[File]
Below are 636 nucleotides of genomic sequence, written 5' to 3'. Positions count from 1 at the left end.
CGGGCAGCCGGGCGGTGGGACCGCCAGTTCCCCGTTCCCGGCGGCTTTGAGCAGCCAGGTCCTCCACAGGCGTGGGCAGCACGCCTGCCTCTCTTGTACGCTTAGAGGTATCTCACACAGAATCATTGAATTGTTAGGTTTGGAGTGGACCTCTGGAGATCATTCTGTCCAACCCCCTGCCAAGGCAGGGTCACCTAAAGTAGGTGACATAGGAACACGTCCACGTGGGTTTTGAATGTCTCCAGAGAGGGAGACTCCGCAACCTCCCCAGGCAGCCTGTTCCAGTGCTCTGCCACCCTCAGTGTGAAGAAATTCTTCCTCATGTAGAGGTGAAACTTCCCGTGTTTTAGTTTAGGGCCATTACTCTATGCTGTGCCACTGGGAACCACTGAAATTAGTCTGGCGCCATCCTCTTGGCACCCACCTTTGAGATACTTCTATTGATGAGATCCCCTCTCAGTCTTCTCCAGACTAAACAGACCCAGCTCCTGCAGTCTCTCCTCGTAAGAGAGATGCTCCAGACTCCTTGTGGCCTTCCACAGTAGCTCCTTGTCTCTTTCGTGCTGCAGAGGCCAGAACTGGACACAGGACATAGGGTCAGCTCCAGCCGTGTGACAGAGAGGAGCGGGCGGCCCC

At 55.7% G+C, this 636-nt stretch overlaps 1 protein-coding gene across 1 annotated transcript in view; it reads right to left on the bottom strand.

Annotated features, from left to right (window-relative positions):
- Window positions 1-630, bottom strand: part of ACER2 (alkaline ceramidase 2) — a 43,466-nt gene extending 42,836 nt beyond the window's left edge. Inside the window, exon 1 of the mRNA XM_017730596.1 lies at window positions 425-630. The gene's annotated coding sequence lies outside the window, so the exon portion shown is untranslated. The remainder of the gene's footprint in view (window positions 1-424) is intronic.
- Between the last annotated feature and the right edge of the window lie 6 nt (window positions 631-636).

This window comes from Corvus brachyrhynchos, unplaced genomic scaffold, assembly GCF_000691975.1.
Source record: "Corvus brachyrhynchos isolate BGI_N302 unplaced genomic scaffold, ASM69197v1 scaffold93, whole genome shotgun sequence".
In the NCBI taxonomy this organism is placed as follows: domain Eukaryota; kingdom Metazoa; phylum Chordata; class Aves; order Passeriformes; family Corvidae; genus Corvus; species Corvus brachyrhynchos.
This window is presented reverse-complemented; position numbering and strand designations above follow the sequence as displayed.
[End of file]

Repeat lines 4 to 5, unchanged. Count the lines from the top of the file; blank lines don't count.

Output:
Annotated features, from left to right (window-relative positions):
- Window positions 1-630, bottom strand: part of ACER2 (alkaline ceramidase 2) — a 43,466-nt gene extending 42,836 nt beyond the window's left edge. Inside the window, exon 1 of the mRNA XM_017730596.1 lies at window positions 425-630. The gene's annotated coding sequence lies outside the window, so the exon portion shown is untranslated. The remainder of the gene's footprint in view (window positions 1-424) is intronic.